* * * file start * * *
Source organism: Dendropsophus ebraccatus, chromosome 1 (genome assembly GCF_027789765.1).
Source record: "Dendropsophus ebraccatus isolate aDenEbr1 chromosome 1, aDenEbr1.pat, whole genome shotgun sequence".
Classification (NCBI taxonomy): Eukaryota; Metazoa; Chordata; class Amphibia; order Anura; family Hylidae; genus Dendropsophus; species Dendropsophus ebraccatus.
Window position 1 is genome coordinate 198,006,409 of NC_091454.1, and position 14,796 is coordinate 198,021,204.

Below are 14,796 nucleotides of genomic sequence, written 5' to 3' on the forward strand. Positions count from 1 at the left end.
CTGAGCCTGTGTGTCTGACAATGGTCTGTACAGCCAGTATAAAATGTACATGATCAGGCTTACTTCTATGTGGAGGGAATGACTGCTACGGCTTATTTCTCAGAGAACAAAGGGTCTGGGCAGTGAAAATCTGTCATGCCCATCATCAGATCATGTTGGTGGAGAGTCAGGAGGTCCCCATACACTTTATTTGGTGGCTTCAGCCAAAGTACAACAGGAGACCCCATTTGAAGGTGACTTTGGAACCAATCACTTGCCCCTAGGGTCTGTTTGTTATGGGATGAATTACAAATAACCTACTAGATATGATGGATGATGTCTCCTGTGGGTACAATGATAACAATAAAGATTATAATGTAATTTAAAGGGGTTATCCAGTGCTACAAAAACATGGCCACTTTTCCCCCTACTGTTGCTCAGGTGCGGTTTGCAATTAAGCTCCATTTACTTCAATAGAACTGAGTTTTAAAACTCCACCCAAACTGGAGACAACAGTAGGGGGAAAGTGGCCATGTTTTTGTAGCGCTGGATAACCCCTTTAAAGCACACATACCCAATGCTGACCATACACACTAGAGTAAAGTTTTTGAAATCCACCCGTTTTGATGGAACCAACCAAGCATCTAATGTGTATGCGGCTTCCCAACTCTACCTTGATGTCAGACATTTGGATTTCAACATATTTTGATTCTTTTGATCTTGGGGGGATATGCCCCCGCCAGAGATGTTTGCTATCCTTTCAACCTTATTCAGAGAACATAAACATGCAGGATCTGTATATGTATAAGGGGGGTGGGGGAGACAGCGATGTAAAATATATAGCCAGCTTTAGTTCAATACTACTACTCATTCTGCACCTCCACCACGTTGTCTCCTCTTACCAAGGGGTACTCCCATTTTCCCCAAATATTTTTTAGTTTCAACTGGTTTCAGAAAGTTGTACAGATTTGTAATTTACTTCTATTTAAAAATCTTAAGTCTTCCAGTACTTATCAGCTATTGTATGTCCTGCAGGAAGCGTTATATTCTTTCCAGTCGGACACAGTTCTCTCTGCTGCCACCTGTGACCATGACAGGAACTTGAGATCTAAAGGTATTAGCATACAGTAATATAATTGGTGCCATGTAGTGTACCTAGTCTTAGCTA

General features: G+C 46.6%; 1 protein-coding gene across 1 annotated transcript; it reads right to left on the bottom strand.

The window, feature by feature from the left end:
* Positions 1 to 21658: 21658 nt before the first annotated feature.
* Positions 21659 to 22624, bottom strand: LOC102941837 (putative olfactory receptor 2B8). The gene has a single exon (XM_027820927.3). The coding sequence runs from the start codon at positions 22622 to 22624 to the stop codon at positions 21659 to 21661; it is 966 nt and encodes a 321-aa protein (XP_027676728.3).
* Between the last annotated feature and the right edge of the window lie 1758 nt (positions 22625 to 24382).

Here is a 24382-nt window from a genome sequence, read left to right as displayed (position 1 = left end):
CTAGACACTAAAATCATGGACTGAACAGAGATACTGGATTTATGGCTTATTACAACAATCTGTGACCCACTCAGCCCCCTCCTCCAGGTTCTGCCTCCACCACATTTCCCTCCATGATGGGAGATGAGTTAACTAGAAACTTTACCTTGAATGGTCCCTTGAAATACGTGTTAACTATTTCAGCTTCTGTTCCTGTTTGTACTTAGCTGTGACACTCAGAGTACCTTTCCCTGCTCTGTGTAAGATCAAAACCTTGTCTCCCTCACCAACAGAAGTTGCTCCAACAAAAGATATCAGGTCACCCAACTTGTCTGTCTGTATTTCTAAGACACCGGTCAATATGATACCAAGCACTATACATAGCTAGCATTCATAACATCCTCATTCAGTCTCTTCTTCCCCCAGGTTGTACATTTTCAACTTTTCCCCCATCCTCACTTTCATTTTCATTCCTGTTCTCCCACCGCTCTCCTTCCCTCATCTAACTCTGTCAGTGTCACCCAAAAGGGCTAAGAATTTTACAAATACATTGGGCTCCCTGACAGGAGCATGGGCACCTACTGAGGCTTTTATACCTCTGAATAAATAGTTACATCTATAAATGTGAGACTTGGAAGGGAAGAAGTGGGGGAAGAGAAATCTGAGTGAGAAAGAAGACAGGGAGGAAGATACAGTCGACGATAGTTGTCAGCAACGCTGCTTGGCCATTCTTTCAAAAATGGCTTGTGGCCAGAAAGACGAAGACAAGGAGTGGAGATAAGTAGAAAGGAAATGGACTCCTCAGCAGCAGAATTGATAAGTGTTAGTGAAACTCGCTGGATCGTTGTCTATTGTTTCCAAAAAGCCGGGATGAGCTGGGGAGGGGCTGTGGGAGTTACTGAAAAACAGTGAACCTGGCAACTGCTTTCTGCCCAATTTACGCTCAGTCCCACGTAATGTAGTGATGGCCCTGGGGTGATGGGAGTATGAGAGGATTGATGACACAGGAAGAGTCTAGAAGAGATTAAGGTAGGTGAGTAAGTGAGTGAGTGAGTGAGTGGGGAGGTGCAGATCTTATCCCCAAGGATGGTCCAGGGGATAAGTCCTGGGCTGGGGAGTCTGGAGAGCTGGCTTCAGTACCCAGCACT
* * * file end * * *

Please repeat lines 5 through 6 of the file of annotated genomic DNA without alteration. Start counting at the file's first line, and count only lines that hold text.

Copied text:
Below are 14,796 nucleotides of genomic sequence, written 5' to 3' on the forward strand. Positions count from 1 at the left end.
CTGAGCCTGTGTGTCTGACAATGGTCTGTACAGCCAGTATAAAATGTACATGATCAGGCTTACTTCTATGTGGAGGGAATGACTGCTACGGCTTATTTCTCAGAGAACAAAGGGTCTGGGCAGTGAAAATCTGTCATGCCCATCATCAGATCATGTTGGTGGAGAGTCAGGAGGTCCCCATACACTTTATTTGGTGGCTTCAGCCAAAGTACAACAGGAGACCCCATTTGAAGGTGACTTTGGAACCAATCACTTGCCCCTAGGGTCTGTTTGTTATGGGATGAATTACAAATAACCTACTAGATATGATGGATGATGTCTCCTGTGGGTACAATGATAACAATAAAGATTATAATGTAATTTAAAGGGGTTATCCAGTGCTACAAAAACATGGCCACTTTTCCCCCTACTGTTGCTCAGGTGCGGTTTGCAATTAAGCTCCATTTACTTCAATAGAACTGAGTTTTAAAACTCCACCCAAACTGGAGACAACAGTAGGGGGAAAGTGGCCATGTTTTTGTAGCGCTGGATAACCCCTTTAAAGCACACATACCCAATGCTGACCATACACACTAGAGTAAAGTTTTTGAAATCCACCCGTTTTGATGGAACCAACCAAGCATCTAATGTGTATGCGGCTTCCCAACTCTACCTTGATGTCAGACATTTGGATTTCAACATATTTTGATTCTTTTGATCTTGGGGGGATATGCCCCCGCCAGAGATGTTTGCTATCCTTTCAACCTTATTCAGAGAACATAAACATGCAGGATCTGTATATGTATAAGGGGGGTGGGGGAGACAGCGATGTAAAATATATAGCCAGCTTTAGTTCAATACTACTACTCATTCTGCACCTCCACCACGTTGTCTCCTCTTACCAAGGGGTACTCCCATTTTCCCCAAATATTTTTTAGTTTCAACTGGTTTCAGAAAGTTGTACAGATTTGTAATTTACTTCTATTTAAAAATCTTAAGTCTTCCAGTACTTATCAGCTATTGTATGTCCTGCAGGAAGCGTTATATTCTTTCCAGTCGGACACAGTTCTCTCTGCTGCCACCTGTGACCATGACAGGAACTTGAGATCTAAAGGTATTAGCATACAGTAATATAATTGGTGCCATGTAGTGTACCTAGTCTTAGCTA